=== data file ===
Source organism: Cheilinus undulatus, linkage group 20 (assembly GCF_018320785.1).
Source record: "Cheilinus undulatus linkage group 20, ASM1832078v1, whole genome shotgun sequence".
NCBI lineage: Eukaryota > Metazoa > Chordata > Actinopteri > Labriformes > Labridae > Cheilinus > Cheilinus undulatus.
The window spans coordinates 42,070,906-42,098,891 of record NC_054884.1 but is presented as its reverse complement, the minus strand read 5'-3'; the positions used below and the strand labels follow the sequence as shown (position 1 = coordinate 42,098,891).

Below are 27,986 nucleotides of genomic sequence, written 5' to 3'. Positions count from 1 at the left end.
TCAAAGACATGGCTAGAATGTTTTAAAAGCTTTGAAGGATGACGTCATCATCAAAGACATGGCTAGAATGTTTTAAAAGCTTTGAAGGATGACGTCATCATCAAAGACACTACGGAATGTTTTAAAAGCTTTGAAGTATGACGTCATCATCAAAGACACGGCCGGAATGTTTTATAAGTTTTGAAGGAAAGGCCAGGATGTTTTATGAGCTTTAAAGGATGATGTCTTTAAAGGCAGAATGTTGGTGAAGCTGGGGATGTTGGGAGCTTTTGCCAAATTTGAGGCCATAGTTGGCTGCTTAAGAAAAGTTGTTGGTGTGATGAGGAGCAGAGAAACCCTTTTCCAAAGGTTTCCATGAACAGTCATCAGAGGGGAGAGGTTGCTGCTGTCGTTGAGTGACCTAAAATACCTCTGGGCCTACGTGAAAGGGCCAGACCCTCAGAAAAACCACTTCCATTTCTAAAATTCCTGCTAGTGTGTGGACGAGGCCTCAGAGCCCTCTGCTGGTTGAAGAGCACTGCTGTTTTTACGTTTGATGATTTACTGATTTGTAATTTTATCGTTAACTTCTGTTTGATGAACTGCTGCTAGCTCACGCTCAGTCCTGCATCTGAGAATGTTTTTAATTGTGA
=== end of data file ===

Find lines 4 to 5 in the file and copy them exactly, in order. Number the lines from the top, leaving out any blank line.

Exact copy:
The window spans coordinates 42,070,906-42,098,891 of record NC_054884.1 but is presented as its reverse complement, the minus strand read 5'-3'; the positions used below and the strand labels follow the sequence as shown (position 1 = coordinate 42,098,891).

Below are 27,986 nucleotides of genomic sequence, written 5' to 3'. Positions count from 1 at the left end.